Saturday, August 23, 2014

From the Frying Pan to the Fire(works): Balotelli Comes to Liverpool

It's not a stretch to say that the entirety of Liverpool's 2014 has been dominated by the name "Luis Suarez" - whether it was his out-of-this-galaxy play down the stretch in the Premier League, his tooth-first assault of Giorgio Chiellini at the World Cup, or his sale to Barcelona in late July. The man is a top-5 world talent, a menace to himself and others, and would be the first choice to be the new Dos Equis spokesman if Jonathan Goldsmith drops dead in a tragic nude hang gliding accident.

With Suarez gone, the talk turned to the Uruguayan-sized hole in the top line. Daniel Sturridge scored the second-most goals in the EPL last year, but the influence of Suarez as a source of those goals cannot be overstated. No one knows if Sturridge can carry a team himself, and fortunately, we won't need to wonder about it anymore.

That's because Super Mario Balotelli is coming back to the Premier League.

Miss me?
If you have followed world soccer in the past five years, you've heard of Balotelli, and if you've heard of Balotelli, you know exactly how excited every Premier League fan is after hearing this news. After an extremely volatile three years on the blue side of Manchester, Balotelli returned to his homeland for a season and a half at AC Milan before moving to Liverpool today. He instantly turns Liverpool into the most interesting team in the Premier League, for a number of reasons.

If you haven't heard of Balotelli, let's try to put this into American sports terms. This would be like if Latrell Sprewell was one of the top 15 players in the NBA (and the Knicks were a top 3 team) when he choked P.J. Carlisemo, then moved to play for the Phoenix Suns for a season and a half, then got traded to the Celtics, who were also a top 5 team and had just traded Paul Pierce. Kind of. Except Balotelli choked his coach stylistically by playing long stretches lost in his own head, rather than physically by squeezing his throat.

You know what? It's not like that at all. There's really nothing like Balotelli returning to the Premier League, so let's just get into what impact this move will have for the Reds this season.

Balotelli's Impact

The word "mercurial" is the most overused adjective in world football punditry. It can mean anything from "talented but unmotivated" to "talented but racist and violent towards opponents" (Suarez) to "talented but unmotivated and violent towards teammates and also sometimes he shoots off fireworks in his bathroom that one time" (our very own Balotelli). Seriously, take a look at some of the shit he's pulled and tell me he's not more of a headache than the Terrible Tooth.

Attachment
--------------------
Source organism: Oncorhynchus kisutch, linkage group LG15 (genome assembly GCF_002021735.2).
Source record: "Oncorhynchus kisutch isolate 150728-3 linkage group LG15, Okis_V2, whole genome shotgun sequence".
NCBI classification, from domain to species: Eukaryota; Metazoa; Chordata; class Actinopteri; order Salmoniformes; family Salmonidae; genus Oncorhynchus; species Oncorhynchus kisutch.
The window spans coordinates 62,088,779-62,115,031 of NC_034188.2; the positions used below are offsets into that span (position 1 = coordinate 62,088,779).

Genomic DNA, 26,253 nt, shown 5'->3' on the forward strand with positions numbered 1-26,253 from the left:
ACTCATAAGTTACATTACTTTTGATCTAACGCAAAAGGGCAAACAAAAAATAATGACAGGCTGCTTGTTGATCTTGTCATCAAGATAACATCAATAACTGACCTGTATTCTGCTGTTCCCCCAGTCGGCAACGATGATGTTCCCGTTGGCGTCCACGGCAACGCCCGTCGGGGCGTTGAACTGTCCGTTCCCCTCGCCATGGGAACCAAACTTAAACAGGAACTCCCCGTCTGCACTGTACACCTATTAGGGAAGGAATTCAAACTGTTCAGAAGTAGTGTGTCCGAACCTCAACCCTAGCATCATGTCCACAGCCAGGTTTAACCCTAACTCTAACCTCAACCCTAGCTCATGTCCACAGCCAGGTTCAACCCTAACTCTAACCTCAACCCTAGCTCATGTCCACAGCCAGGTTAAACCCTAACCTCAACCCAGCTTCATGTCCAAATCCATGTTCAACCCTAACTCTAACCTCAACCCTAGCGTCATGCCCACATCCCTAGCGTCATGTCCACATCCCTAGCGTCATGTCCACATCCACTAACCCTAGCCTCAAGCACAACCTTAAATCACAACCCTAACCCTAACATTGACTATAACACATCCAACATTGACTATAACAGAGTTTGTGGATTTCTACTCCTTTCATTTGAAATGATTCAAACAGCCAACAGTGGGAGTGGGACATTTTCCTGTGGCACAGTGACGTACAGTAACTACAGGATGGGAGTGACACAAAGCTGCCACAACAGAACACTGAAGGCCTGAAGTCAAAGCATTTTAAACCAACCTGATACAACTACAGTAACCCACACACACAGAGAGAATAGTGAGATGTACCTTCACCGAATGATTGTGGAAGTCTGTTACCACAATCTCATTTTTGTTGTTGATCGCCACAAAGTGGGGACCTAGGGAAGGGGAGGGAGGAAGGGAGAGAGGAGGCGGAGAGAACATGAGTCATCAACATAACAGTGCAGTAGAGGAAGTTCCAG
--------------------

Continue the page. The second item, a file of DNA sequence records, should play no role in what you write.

So, we've taken one crazy striker and replaced him with another. But this is anything but a like-for-like switch.

Suarez has one of the highest work rates in world football. I tried for legitimately an hour to find stats on average distance traveled per player and couldn't, so you're gonna have to trust me on this one. Conversely, one of the biggest knocks on Balotelli is that he doesn't always give 100% effort. He's almost like a petulant child on the playground in some ways - one minute he'll be playing full-tilt, and the next minute he'll be distracted by a colorful butterfly (yellow card) or a group of youngsters on the swingset (heckling fans) and will totally lose his mind.

In addition, Balotelli and Suarez occupy slightly different roles within an offensive scheme. Despite Suarez's record goal haul last year, he is much more than just a poacher. Here's a map of all the places that he touched the ball during a match last season against Sunderland:

Though it's only one game, it's evident that Suarez is comfortable dropping deep to receive possession. His statistics from last season bear this out, and one in particular is interesting to note: Suarez created one chance for every 32 minutes he was on the pitch. This is in contrast to Balotelli's rate of one chance created per 65 minutes. Liverpool have some creative players in the squad, including noted assist maestros Philippe Coutinho and Adam Lallana, but Suarez was a major piece of their buildup play as well, not just a finisher. Let's not forget he finished with the second-most assists in the Premier League as well, behind Gerrard. Balotelli doesn't do assists:
Balotelli and Suarez don't share much in common physically other than excellent speed. Suarez is a slippery fish, able to wriggle into and out of jams in incredibly tight spaces at top speed. Balotelli is a more bruising presence, though he stops short of being the type of hulking forward usually seen patrolling Chelsea's top line. 

Some have said that Liverpool's attack may be even more potent this year, what with Balotelli's ability to sky for the crosses of Markovic, Lallana, Gerrard and others. I believe this to be wishful thinking - you only have to look through a highlight tape of Suarez's goals last year to know that the Uruguayan was no slouch in the air himself.